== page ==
Purr De France is the awesome three-week virtual event that we need right now
After the successful virtual run, Tail Chaser, the team behind Crazy Cat Adventures is plotting their next event, and this time it’s of the two-wheeled variety.
The Purr De France will see participants cycling 21 of 23 days in July just like the Tour de France. And there are enough categories and challenges to appeal to everyone from new cyclists looking for a fun fitness to the spandex set keen to push themselves against others in a virtual format.
“We wanted to make sure it was accessible to everyone from families who want to go out with their kids to people who want to crush a 90-minute ride during the week,” says Eric D’Arcy, co-founder of Crazy Cat. “People have a choice of what they do.”
Beginning on July 6, just like that other big cycling race overseas, the Purr De France will offer a variety of “stage” challenges over the next three weeks. Each challenge will be delivered the weekend before the week and could include time trials, flats, hills, and mountains. Because everyone doesn’t have mountains nearby, the challenges are optional. Hitting daily times is the goal.
Cyclists choose one of five categories ranging in time commitment from five rides of 30 minutes, one ride of 45 minutes and one ride of 60 minutes per week to the highest level of commitment of five rides of 90 minutes, one ride of two hours and one ride of three hours per week. There is something for everyone and it doesn’t matter if your pedalling a fixie in downtown Toronto or a fancy carbon road bike or a tricycle. It all counts.
“The event is something fun and different,” says D’Arcy. “It’s a three-week challenge that works for those who have a short amount of time and also for people that have all the time in the world. We just want to try and get as many people active as we can.”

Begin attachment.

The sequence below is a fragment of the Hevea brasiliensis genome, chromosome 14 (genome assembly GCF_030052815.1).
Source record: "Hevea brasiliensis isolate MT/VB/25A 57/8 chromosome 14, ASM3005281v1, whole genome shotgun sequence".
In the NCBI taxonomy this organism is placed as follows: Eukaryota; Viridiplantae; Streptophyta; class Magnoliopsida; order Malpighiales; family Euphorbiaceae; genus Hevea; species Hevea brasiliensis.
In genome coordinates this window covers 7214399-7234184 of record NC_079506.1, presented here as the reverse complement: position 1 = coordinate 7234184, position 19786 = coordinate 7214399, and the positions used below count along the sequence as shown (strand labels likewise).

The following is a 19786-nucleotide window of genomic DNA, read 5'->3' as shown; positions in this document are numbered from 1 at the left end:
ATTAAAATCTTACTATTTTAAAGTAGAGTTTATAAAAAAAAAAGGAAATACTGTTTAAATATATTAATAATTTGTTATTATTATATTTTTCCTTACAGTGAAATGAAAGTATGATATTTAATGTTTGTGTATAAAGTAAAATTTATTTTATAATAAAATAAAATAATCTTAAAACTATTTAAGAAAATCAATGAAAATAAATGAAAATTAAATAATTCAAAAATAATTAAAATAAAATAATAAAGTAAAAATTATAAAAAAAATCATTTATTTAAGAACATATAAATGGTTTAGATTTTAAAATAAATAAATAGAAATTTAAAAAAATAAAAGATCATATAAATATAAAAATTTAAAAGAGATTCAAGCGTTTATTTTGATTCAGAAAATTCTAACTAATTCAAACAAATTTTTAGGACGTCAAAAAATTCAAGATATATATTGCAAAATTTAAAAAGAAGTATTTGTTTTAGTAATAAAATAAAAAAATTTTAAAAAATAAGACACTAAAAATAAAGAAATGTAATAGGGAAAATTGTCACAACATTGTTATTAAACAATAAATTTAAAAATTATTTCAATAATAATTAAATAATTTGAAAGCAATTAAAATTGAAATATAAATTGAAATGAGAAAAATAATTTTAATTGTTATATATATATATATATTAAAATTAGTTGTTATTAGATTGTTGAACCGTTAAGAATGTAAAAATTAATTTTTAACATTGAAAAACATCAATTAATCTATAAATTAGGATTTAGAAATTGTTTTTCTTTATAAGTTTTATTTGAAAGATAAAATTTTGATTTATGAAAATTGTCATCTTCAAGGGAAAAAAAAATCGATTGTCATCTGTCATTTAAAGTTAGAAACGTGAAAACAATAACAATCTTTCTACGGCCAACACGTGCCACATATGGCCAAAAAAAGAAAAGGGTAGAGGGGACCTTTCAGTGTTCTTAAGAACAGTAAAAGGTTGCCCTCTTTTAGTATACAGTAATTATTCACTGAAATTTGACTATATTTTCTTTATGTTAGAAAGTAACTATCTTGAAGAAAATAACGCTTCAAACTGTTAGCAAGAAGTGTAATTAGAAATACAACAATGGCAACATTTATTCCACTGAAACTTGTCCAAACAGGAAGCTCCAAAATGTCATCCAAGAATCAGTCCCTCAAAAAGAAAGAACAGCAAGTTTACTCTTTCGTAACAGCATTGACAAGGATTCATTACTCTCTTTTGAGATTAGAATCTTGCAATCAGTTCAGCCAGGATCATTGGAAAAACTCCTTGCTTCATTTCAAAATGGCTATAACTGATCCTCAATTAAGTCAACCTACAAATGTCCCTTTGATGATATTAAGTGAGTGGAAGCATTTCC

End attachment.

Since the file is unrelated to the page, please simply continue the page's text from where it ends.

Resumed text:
Registration for the event is pegged at $60 and includes a sweet feline-forward cycling cap. There are also cycling jerseys with the same stunning graphics available for purchase.
In addition, the race is supporting an incredible Toronto-based charity called Bikes Without Borders, which has the mandate to use “bikes and related solutions to make meaningful change in communities around the world.”
D’Arcy, whose races tend to draw people from Southern Ontario, says the virtual events allow for participants to compete together even if they’re from widely different geographic regions. For his last event, Tail Chaser, a virtual run, he had people competing from Ontario to the Maritimes as well as four states south of the border.
There was a Facebook event page, and participants posted photos, added tips and comments and it really created a sense of community that is lacking these days, he says, adding that he will do the same for the Purr De France.
“People really seem to want that motivation and encouragement,” D’Arcy says. “It’s a huge amount of support, the same as a race. And I think it makes a big difference to people. We need that outlet.”
Lead photo by Coen van den Broek/Unsplash.